Roll your own rifle

SouthernShooter

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Mar 15, 2020
Messages
22
How many non gunsmith guys out there are building your own rifles? With the availability of custom actions and pre fit locknut style barrels it has become possible to build your own rifle at home without machine work. I know that you can’t replace the skill and knowledge of a good gunsmith but it seems the quality of components available for diy seem like you could at least end up with a respectable hunting rifle. I have assembled AR’s from scratch but that’s not quite the same thing. I am planning a diy hunting rifle. Planning to use a defiance action with possibly a #2 profile barrel or possibly even a proof carbon fiber to have a light and stiff barrel. Maybe a stockys carbon fiber stock. In a 7mm short mag possibly. So let’s see some built at home hunting rifles.
 

JollyRoger

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Jan 8, 2016
Messages
643
Location
SW Idaho
I have! Built off a free savage varmint action I had. This thing shoots bulk hornady really well.

Savage Varmint DBM action
CDI 24” 6.5CM 1/8” twist, light varmint(?) barrel
KRG 180-Alpha Chassis
Nightforce 20MOA rail, ultralight rings, and SHV 4-14x50 F1







Sent from my iPhone using Tapatalk
 
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SouthernShooter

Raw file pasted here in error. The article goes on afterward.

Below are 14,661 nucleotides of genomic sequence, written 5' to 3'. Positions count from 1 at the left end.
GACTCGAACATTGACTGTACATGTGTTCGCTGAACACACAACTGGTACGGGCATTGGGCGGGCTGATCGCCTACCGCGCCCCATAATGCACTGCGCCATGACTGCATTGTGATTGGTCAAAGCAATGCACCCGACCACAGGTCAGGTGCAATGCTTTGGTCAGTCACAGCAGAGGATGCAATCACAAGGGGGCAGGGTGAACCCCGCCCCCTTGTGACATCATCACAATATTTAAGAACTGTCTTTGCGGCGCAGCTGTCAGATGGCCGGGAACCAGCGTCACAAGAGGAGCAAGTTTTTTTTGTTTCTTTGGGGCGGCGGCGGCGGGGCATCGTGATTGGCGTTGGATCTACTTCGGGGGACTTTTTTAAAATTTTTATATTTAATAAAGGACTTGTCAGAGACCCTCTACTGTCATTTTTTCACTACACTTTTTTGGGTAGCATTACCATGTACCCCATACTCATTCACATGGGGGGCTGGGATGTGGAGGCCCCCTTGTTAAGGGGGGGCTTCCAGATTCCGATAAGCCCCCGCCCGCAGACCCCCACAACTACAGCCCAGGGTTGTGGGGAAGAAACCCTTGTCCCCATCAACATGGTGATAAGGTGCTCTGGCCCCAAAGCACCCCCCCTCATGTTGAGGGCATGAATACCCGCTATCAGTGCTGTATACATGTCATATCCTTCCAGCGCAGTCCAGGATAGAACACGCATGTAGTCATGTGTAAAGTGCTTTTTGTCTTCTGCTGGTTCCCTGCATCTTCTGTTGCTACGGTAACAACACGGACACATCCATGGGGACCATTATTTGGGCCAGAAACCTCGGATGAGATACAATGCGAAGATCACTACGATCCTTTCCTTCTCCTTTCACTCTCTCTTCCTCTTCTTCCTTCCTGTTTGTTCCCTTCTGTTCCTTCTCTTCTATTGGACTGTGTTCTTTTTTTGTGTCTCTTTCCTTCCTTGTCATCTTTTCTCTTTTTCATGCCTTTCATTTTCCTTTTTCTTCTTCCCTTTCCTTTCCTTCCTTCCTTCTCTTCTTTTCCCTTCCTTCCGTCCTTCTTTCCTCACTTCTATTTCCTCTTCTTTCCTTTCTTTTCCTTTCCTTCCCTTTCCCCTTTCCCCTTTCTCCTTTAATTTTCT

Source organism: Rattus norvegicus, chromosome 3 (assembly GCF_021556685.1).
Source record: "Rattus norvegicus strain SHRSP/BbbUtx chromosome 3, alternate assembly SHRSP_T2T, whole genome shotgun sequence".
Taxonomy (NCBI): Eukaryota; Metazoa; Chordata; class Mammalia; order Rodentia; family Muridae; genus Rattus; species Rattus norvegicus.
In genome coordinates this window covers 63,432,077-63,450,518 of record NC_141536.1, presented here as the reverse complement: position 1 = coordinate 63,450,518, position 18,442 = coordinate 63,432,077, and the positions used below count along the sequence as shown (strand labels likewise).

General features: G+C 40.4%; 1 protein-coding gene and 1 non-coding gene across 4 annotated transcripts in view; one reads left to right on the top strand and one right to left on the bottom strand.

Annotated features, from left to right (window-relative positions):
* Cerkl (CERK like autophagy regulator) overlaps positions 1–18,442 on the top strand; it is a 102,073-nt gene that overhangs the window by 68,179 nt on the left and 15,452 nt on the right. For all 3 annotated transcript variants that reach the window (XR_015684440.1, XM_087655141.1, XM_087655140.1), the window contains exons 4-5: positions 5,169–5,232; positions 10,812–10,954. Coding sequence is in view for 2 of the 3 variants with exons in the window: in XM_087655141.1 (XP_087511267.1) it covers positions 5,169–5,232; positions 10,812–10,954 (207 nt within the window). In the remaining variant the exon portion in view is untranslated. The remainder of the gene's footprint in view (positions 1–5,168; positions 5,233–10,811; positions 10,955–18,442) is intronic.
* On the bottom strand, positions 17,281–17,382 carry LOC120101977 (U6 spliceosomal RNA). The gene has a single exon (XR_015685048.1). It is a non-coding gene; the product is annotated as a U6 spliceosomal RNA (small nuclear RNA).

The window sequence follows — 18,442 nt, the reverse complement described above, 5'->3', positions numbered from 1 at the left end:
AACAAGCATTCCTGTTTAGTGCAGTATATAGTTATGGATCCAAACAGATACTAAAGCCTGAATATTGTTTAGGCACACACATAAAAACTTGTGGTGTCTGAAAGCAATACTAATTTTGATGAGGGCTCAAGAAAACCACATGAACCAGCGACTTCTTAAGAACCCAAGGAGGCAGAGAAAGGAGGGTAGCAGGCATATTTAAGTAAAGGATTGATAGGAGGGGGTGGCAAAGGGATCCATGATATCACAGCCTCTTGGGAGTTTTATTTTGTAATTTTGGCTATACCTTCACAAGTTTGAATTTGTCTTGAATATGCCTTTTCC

SouthernShooter

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Mar 15, 2020
Messages
22
I’m a savage fan. Currently the only savage in the safe is a .22. I’ve had a couple centerfire that were good shooters though.
 

Varminterror

Member
Joined
Nov 19, 2019
Messages
57
Barrel nut style rifles are easy, but drop in shouldered pre-fit barrels are even easier.

We’re still paying a gunsmith for the threading and chambering work, but taking on the installation ourselves. Once a Smith has installed a barrel, he can cut the same tenon dimensions and chamber and thread another barrel to make drop in barrels again and again - so the Smith becomes your drop in shouldered barrel provider.

I install most of my own barrels, even some I’ve bought with short chambers and done the finish reaming by hand. Most are prefits (either smith chambered or barrel maker chambered) or nut-style barrels.
 

Wrench

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Aug 23, 2018
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1,479
Location
WA
708 does everything right. I'd just twist it up enough to spin what you want and rock on. Itll feed better and the downrange performance difference isn't much. I have a bunch of 260ai rigs and they are killer for what I do....but they require fitting in the box to feed perfectly and dies will cost you.
 

lyle_destroys

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Joined
Sep 7, 2018
Messages
584
708 does everything right. I'd just twist it up enough to spin what you want and rock on. Itll feed better and the downrange performance difference isn't much. I have a bunch of 260ai rigs and they are killer for what I do....but they require fitting in the box to feed perfectly and dies will cost you.
I've killed a pile of whitetails with that 7-08 until I over torqued the action screws and cracked the stock. But 7mm-08 is just BORING. I want a 338 fed. Same case, should feed alright.
 
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SouthernShooter

SouthernShooter

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Mar 15, 2020
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22

Wrench

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Aug 23, 2018
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WA
I love seeing machining setups. I have a round head monarch triumph lathe and a taiwan copy 9x42 bridgeport type mill. I’ve made plenty of Jeep parts a few bicycle parts and have finished some 80% products but haven’t done any real rifle work.